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Discussion Starter · #1 · (Edited)
Heres one for ya guys - notice how most rio/accent/veloster purchasers site fuel economy as their big reason for purchasing? Also notice how your shift indicator is always telling you to to go to the next gear as soon as you hit 2000rpm? Basically the majority of us will never wind the engine very high - most users seem to be borderline hypermilers - What I'm getting at here is that DI engines are notorious for carbon build-up and if there was ever a car that benifited from high rpms it is ours. They need to see rpm's to keep clean. If you plan on keeping past the warranty period I'd think about winding it out every now and then...

Just a thought...


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14 Forte SX Koupe,15 Soul EX,58 & 90 Rolls Royces,92 Mercedes 500SL
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rev it up vs 2000 rpm max.

Yes Good point. I try to redline mine every day after warm up & I use Shell gas too . Hope this DI carbon buildup issue won't be a problem in the future.
 

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Cerato S Hatch Auto
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Whoever suggested the correct shift point is 2000 RPM just doesn't know how to drive.

Seems crazy to buy a car with a good engine and then cripple it by not using it as intended. Keeping between 2000 and 4000 RPM will let the engine breathe and give you smooth performance. I wouldn't "Redline it every day", but occasional bursts to 6000 RPM will do no harm.
 

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2014 Abyss Blue Kia Forte EX Sedan
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Whoever suggested the correct shift point is 2000 RPM just doesn't know how to drive.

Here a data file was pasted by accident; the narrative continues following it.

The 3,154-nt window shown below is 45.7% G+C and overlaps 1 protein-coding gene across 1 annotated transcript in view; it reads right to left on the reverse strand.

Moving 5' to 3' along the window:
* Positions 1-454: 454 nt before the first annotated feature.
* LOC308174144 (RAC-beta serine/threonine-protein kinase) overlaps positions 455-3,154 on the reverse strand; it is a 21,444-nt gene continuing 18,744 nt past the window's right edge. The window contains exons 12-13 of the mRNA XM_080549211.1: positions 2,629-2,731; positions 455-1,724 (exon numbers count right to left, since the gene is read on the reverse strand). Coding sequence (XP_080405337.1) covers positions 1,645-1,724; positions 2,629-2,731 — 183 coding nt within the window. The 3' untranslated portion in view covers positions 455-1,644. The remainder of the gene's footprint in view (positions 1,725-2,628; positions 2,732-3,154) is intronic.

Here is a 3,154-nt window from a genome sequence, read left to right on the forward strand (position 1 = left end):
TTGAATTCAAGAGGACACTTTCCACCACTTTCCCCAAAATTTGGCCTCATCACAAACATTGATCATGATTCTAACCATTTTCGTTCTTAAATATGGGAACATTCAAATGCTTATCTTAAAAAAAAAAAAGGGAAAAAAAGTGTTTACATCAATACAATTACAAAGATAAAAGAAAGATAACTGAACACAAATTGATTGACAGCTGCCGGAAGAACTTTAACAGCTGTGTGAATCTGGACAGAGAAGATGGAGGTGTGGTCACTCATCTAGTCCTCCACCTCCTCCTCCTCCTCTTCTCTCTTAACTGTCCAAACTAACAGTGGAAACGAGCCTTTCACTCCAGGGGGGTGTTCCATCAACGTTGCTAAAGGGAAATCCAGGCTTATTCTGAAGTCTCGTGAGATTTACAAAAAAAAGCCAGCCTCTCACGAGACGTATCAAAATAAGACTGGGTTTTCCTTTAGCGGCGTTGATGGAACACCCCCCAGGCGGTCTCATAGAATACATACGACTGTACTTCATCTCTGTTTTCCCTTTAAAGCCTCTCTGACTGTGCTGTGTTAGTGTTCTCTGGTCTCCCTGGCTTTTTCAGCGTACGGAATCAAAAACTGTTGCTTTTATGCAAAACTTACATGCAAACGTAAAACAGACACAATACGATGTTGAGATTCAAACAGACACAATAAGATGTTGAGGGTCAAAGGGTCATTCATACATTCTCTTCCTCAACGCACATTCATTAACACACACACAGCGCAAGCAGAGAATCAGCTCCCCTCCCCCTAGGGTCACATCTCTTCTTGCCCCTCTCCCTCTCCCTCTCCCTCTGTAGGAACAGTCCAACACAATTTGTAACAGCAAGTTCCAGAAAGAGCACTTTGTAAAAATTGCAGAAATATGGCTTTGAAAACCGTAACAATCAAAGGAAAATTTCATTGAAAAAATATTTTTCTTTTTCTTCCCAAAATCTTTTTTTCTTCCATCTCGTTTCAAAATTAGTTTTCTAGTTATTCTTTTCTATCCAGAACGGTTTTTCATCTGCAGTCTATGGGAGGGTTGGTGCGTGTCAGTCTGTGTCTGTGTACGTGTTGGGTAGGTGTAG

Seems crazy to buy a car with a good engine and then cripple it by not using it as intended. Keeping between 2000 and 4000 RPM will let the engine breathe and give you smooth performance. I wouldn't "Redline it every day", but occasional bursts to 6000 RPM will do no harm.
Shift point indicators are for fuel economy only pure and simple. Above 2000 rpm you are using more fuel than is nessisary to get your car up to speed. Granted its a slow sometimes agonizingly long trip to get to speed but you will get there eventually.

I'm curious though, how does "red lining" or running your engine at high rpms help with carbon deposits on the valves? I know this was a common practice with carborated engines but since fuel never enters the intake, is it just the increase of air flow the " blows" the carbon off?
 

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Discussion Starter · #5 ·
Shift point indicators are for fuel economy only pure and simple. Above 2000 rpm you are using more fuel than is nessisary to get your car up to speed. Granted its a slow sometimes agonizingly long trip to get to speed but you will get there eventually.

I'm curious though, how does "red lining" or running your engine at high rpms help with carbon deposits on the valves? I know this was a common practice with carborated engines but since fuel never enters the intake, is it just the increase of air flow the " blows" the carbon off?
High air flow and increased friction. Faster makes for difficult catalization to valve surface. Remember, it's also helping the exhaust side valves as well.


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WRY'CUDA .... Quote " Whoever suggested the correct shift point is 2000 RPM just doesn't know how to drive."

My car is an automatic & when in ECO mode it shifts @ 2000 RPM.So the car doesn't know how to drive? ;)
 

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My car is an automatic & when in ECO mode it shifts @ 2000 RPM.So the car doesn't know how to drive? ;)
You said it. I presume that you are talking about the Rio; you'd have to be very patient if you stuck to 2000 RPM. Live a little!

BTW, my neighbour has a 1927 RR and he never uses more than 1500 RPM. Starts off in top gear mostly.
 
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